Concerns over the four temporary relocation areas (TRAs) to house victims of last month’s Imizamo Yethu fire as well as questions over the proposed community day care centre on the Hout Bay Common, dominated the discourse at the 20th annual general meeting of the Hout Bay Residents’ and Ratepayers’ Association last week.
The meeting at the Hout Bay library on Wednesday April 12 took place hours after Mayor Patricia de Lille announced the four TRAs, namely the Hout Bay Sports Complex where 3m by 3m shacks are being erected; Disa Site 2 where 80 shacks will be built; the Hughenden Estate site where about 300 families will be accommodated; and the Penzance site, although the mayor said the earthworks necessary to accommodate families here were yet to be installed.
Consequently, the latter two sites would only be used at a later stage “if required” (“IY now disaster area”, Sentinel, April 13).
However, there was concern among residents at the meeting that the sites would not be temporary at all, and would simply become a permanent part of Imizamo Yethu.
“The fact that the mayor stated Hughenden presents a big problem. Our property prices will drop. This is a step too far for us, and we will take legal action to have this statement removed,” one man said.
One of the main points of contention is that in 2004, an interdict prevented the City from building housing on land it had bought in Imizamo Yethu. Three years later, the City revealed it would have to relocate 2300 households within 18 months or a permanent housing solution could not be found. Some audience members felt that nothing had come of this, with the result that the same Imizamo Yethu residents who were supposed to have been relocated were now being relocated to the TRAs.
“We understand the City needs TRAs (in the wake of the disaster), but they should find sites that won’t devalue our properties. We also fear that the Hout Bay Sports Field will become a slum,” said Len Swimmer, chairperson of the Hout Bay Residents’ and Ratepayers’ Association.
“Ultimately, the real losers will be the people of Imizamo Yethu. It was always our goal to make IY a green suburb of Hout Bay.”
Ward councillor Roberto Quintas, who attended the meeting along with Sub-council 16 chairperson Matthew Kempthorne, said fire victims being housed in the tents at the sports fields could not be expected to stay there any longer. “In deciding on the TRAs, we had to do the dreadful arithmetic. I would advise people to go see for yourselves how people are living on the tents. These steps have been taken to improve the dignity of the people,” he said.
Mr Quintas stressed that as ward councillor, he was committed to seeing people only being housed in the TRAs on a temporary basis. Mr Swimmer also put it to the councillors that he needed a guarantee that people would be removed off the existing water pipeline and into the areas falling under the City’s super-block areas.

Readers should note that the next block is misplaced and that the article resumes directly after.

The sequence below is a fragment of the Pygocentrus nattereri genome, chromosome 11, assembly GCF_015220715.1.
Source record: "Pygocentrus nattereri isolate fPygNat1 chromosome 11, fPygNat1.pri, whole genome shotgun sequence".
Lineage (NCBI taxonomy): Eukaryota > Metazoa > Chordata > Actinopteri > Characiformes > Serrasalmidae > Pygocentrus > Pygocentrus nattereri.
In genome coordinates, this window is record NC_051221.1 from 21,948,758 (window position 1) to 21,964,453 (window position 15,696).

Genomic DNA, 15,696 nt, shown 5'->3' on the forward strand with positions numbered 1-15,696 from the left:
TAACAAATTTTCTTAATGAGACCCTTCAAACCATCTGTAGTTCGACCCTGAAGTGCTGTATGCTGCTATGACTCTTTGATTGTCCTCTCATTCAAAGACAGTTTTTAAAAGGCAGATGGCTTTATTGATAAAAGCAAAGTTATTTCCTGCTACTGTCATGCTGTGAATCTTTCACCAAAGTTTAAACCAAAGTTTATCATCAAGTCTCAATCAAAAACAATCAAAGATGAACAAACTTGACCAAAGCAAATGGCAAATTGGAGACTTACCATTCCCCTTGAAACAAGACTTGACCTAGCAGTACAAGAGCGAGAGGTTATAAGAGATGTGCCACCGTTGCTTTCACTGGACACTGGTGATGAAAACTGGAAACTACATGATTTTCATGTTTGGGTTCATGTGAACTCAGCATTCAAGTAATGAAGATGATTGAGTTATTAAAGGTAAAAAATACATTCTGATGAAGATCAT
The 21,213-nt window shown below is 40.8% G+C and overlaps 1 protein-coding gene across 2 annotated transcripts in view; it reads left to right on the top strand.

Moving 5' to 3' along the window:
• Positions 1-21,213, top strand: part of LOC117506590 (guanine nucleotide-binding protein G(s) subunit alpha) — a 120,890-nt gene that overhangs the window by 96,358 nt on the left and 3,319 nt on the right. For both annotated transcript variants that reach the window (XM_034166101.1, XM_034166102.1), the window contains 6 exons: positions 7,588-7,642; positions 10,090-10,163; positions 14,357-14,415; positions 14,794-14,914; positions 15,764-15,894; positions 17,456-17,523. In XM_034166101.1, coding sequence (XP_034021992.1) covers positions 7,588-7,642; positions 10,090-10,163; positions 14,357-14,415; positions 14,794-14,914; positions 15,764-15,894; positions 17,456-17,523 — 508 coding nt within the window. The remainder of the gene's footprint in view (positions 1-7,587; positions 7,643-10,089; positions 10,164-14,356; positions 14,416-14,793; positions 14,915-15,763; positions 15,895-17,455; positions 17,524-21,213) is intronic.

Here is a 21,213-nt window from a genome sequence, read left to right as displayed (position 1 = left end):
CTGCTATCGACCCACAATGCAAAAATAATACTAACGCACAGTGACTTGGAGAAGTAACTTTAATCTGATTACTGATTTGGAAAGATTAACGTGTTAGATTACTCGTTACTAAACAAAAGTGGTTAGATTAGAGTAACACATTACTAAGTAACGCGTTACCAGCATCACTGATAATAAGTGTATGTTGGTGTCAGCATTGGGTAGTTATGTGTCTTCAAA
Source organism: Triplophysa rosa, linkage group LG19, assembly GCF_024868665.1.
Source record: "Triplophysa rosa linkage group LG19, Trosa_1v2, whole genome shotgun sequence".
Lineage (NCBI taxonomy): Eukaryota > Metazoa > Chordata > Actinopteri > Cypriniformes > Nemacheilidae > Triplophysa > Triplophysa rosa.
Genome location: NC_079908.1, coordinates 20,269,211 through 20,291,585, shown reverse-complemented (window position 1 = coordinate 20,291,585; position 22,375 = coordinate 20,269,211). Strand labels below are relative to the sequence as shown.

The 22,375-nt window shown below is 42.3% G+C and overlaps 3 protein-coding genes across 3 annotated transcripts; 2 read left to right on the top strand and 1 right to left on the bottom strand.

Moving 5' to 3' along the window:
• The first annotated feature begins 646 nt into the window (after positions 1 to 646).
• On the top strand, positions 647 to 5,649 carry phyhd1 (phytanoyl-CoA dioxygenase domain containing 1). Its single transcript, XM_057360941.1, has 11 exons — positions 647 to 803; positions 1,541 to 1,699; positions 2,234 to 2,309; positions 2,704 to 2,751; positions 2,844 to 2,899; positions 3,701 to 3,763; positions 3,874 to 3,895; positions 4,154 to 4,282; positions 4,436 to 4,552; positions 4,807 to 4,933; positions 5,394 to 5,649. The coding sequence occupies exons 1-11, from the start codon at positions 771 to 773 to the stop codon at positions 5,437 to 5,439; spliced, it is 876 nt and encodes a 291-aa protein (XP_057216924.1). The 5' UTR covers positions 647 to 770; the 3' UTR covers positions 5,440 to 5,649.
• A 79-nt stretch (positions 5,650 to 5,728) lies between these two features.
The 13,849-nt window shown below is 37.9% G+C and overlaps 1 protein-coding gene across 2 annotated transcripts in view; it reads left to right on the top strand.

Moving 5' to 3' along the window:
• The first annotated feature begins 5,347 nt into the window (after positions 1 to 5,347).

“This pipeline is Hout Bay’s only water supply. If this pipe is damaged, not only will the whole of IY be flooded, but all Hout Bay’s water supply will be contaminated.”
He added the road going up from Hughenden to Dontse Yakhe should only be accessed by emergency and official vehicles, and not by ordinary members of the public. “The Hughenden gate should be closed at all times.”
Mr Kempthorne subsequently guaranteed that the pipeline would be secured.
“I can also assure you that we will rehabilitate the sports field once the super-blocking has taken place,” he said.
Not everyone was convinced, however. One audience member said the only solution was to begin a process of “decanting” people out of Imizamo Yethu.
“To build more houses here, you are condemning people to poverty for the rest of their lives. We (Hout Bay) are not on a transport or business node – there are no jobs here,” the resident said.
Mr Swimmer said in 2007, then mayor Helen Zille had set up a year-long forum which included representatives from all the people of Hout Bay where they could voice their ideas, and the “foremost principle” which was agreed to was that people would need to be relocated out of Hout Bay. “Constantia is perfect for these purposes. It has schools, a clinic and shopping centres, and there are job opportunities. If Patricia de Lille is really serious about changing apartheid-style planning, then Constantia is the perfect place to do so.”
Mr Kempthorne said it was the City’s vision to have people “decanting” on a voluntary basis, a view that was also shared by Clifford Nogwavu, chairperson of the South African National Civic Organisation (Sanco) for Imizamo Yethu.
“Before we develop IY, let’s offer people the chance to relocate. We agree with reblocking, but only if we are putting people in proper homes,” Mr Nogwavu said. Earlier, Julia Gane, one of the drivers of the proposed United Park of Hout Bay on the Hout Bay Common, gave a presentation on the project.
With the provincial government having made arguments to place the new community day care centre on the common, residents in favour of the United Park are worried that this development will fall by the wayside.
Ms Gane detailed improvements that already have been made to the park, including the children’s play area, and plans for the wheel play area and exercise precinct.
It was felt that with disasters such as the fires continuing to plague Imizamo Yethu, the community day care centre would be better suited next to the fire station, “right on IY’s doorstep”.
Arguments were also put forward that the taxi fare from Hangberg to the common would be the same as that from Hangberg to Imizamo Yethu. This would alleviate any concerns Hangberg residents might have about cost.